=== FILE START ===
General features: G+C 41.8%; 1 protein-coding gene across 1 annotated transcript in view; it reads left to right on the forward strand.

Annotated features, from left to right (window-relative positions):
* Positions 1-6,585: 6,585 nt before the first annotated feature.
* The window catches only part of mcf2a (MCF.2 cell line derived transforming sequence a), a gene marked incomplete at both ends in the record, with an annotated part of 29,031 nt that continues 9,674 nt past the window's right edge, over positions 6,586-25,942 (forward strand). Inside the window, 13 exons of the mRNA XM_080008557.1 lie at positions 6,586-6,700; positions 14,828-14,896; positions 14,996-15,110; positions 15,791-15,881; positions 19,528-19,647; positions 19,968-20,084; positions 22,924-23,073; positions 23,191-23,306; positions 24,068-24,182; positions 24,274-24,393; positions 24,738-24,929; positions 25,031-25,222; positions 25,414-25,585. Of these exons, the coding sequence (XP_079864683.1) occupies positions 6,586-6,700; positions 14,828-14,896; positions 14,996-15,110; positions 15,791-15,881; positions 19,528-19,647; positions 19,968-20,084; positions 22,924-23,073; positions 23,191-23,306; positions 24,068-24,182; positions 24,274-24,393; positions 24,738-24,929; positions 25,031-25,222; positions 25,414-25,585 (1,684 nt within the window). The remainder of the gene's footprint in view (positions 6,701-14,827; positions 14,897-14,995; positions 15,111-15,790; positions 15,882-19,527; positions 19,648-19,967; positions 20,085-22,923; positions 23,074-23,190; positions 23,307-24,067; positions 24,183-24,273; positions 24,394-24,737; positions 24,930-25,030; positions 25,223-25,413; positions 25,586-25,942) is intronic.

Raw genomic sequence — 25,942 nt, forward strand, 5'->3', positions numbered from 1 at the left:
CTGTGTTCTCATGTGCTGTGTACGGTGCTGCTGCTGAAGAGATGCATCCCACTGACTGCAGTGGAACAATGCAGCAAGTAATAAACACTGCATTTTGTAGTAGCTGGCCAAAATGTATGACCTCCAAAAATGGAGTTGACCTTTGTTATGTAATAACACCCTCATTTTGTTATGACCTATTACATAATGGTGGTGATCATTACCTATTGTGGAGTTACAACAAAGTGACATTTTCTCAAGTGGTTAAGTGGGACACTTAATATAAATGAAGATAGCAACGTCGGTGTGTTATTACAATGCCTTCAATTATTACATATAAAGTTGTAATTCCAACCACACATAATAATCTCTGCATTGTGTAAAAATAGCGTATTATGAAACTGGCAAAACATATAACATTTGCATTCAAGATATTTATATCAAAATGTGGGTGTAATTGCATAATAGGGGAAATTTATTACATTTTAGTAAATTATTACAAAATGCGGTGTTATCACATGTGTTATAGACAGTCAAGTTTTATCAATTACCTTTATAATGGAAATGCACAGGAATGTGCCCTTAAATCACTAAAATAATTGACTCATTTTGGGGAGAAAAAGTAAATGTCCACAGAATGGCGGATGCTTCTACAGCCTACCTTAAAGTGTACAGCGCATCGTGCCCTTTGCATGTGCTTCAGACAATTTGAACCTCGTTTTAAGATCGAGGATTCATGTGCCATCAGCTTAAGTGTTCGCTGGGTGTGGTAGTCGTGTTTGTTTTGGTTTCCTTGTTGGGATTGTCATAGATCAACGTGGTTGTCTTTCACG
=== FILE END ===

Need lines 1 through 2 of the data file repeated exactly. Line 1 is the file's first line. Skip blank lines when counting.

General features: G+C 41.8%; 1 protein-coding gene across 1 annotated transcript in view; it reads left to right on the forward strand.

Annotated features, from left to right (window-relative positions):